Republic of Ireland news

Vaccine rollout has offered protection required to reopen, says taoiseach

Taoiseach Micheál Martin said the phased reopening – with the vast majority of restrictions set to be eased across September and October – is possible because of the high uptake of the vaccines
Dominic McGrath, PA

The success of the Republic's vaccination programme has given the country “protection” to open up, government ministers said as public transport returned to full capacity.

Plans to ease the majority of remaining Covid-19 restrictions were outlined by ministers yesterday.

Today, Taoiseach Micheál Martin said the phased reopening – with the vast majority of restrictions set to be eased across September and October – is possible because of the high uptake of the vaccines.

Mr Martin confirmed the National Public Health Emergency Team (Nphet) – which has advised the Government since the start of the pandemic – will be phased out and eventually not exist as a separate body.

“You need to transition the structures you have into the normal structure of Government,” he said.

He said Nphet will be streamlined into existing government and Department of Health structures, while the country’s vaccination taskforce will be integrated into the HSE.

Health Minister Stephen Donnelly earlier said there is no specific measure or statistic that would cause the government to pause or reverse the easing of restrictions.

Mr Donnelly also said he hopes there will be no return to lockdown – but he acknowledged the next stage of the pandemic is unpredictable.

He said: “There’s one thing we know about this virus though. It has torn up global plans many times.

“The two big concerns I have are the rates on the variant we’re dealing with right now and I’m particularly conscious of Scotland, Wales and Northern Ireland now. And secondly, a new variant and because of that it’s impossible to be 100% certain.”

The health minister said the government will be monitoring the data on outbreaks in schools and colleges, as well as the numbers of people admitted to hospital and in intensive care.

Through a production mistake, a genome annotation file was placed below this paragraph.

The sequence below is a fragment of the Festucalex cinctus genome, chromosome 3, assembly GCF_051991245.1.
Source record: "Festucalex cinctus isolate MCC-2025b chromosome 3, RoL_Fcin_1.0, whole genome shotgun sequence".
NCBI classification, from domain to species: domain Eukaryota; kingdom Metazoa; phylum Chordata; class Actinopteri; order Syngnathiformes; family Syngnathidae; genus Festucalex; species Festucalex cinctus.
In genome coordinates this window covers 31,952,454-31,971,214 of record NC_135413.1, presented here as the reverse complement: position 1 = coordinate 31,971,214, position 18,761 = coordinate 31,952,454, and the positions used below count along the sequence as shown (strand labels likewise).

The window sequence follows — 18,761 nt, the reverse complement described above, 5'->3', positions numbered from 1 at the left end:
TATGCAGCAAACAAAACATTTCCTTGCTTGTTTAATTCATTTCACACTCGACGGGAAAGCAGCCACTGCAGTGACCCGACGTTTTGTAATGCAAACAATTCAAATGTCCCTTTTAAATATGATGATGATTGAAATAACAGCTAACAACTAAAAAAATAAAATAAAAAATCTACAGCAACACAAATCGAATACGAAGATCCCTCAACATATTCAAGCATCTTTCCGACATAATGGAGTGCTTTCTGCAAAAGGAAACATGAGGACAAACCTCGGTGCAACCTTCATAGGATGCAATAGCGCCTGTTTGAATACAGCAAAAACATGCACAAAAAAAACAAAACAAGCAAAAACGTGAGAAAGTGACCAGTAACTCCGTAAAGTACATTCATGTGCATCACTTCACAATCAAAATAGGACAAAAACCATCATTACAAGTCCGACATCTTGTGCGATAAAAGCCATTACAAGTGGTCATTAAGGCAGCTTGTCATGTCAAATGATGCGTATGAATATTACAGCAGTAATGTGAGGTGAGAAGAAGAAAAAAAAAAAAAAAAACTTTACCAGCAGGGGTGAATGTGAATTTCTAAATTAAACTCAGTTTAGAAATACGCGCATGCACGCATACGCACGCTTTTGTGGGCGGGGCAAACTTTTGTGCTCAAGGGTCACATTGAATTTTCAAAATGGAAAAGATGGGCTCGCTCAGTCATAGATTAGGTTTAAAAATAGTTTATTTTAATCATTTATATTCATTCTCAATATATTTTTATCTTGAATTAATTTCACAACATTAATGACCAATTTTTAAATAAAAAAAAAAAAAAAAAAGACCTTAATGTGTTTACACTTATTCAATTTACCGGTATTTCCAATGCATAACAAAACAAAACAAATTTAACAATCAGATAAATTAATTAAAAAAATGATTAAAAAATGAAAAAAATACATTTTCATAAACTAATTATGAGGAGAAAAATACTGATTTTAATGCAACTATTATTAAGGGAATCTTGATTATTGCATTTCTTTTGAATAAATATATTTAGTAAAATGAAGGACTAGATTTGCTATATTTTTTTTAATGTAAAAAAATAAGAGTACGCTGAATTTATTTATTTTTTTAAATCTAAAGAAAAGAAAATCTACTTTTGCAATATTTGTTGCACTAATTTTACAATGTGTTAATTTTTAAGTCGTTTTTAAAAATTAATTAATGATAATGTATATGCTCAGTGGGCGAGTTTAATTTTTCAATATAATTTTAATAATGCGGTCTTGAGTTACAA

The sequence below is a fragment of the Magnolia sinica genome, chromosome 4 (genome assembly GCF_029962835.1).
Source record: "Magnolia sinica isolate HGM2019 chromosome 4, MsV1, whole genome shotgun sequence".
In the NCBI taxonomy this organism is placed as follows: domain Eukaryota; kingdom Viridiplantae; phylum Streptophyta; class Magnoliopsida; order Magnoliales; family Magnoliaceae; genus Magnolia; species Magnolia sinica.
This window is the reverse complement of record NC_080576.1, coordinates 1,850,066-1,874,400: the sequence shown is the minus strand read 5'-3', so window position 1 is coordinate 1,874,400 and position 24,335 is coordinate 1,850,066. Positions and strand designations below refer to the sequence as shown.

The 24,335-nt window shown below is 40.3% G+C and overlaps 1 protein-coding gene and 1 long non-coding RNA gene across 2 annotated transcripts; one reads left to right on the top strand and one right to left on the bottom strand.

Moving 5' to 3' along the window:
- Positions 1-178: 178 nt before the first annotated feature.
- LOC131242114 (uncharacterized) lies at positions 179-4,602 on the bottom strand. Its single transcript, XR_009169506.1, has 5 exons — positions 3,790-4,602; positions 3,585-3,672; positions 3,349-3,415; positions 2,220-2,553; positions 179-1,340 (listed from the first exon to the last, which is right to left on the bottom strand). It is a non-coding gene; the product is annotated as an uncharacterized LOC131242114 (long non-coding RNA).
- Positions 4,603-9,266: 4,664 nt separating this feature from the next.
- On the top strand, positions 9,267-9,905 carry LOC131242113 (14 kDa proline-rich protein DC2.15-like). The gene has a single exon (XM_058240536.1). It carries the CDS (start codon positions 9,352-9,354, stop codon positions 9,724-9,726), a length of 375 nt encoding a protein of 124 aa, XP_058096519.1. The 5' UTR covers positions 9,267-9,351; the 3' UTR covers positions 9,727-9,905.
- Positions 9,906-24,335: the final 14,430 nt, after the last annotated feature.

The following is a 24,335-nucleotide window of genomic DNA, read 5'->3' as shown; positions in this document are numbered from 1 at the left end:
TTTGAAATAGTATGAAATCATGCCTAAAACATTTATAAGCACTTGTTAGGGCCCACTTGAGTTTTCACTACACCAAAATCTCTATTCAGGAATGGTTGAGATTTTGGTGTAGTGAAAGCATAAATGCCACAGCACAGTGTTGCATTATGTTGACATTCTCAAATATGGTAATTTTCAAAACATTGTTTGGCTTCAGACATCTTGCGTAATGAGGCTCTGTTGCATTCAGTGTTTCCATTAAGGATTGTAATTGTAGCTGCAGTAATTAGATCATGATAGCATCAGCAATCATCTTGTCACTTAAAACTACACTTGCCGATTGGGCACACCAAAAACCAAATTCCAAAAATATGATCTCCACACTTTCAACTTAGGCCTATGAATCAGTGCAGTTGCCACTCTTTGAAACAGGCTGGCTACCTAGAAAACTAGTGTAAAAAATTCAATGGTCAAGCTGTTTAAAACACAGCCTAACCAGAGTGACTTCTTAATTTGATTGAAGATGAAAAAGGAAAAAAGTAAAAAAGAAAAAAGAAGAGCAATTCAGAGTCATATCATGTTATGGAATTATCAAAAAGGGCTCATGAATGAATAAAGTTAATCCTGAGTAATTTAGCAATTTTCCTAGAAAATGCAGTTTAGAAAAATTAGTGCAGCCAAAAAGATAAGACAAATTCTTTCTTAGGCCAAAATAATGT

Looking at data “in the round” will allow the government to decide whether reopening needs to be paused or delayed, he said.

Mr Donnelly said the return to full capacity public transport is not “about the science” and is not a “public health recommendation”.

He added: “It’s something that (transport) minister (Eamon) Ryan was very keen could be facilitated. We do want to get people moving around the country. The current restrictions had been putting a lot of pressure on public transport.”

Asked about the potential return of busy public transport on radio on Wednesday morning, Finance Minister Paschal Donohoe said he believes it will be some time before buses and trains are full.

“In order to get up to 100% to approach that capacity, I believe that is going to take time to get to that point,” he said.

Mr Donohoe told RTÉ radio that the advice the government received from the National Public Health Emergency Team “did not cover” public transport.

But he said the decision to return to full capacity is necessitated by the return of schools and the phased reopening of offices.

“We are aware of the risks, that’s why this is being done on a phased basis,” Mr Donohoe said.

Meanwhile Mr Donnelly told RTÉ it is “unlikely” that capacity at Croke Park will be significantly increased for the GAA All-Ireland football final on September 11.

This afternoon, the GAA confirmed there will be a 50% capacity at the final.

It follows an easing of restrictions on outdoor events, announced by the government yesterday, that means outdoor events can run at 75% of capacity, for vaccinated individuals.

The GAA said: “With approximately half of our tickets already distributed and unrealistic logistical challenges around processing Covid passports on a match day for a crowd in excess of 41,150 coming from all over the country and abroad, it was decided to proceed on the basis of a 50% attendance.”

It said there will be an additional 1,150 tickets available for fans.

Health officials expect the Republic to reach the peak of the current wave of Covid-19 in mid to late September.

HSE chief Paul Reid tweeted on Wednesday morning: “Everyone has made sacrifices to protect our health service. We appreciate it. Covid hasn’t been eliminated and if we can live our lives with caution, we can ensure society and the economy moves on.”

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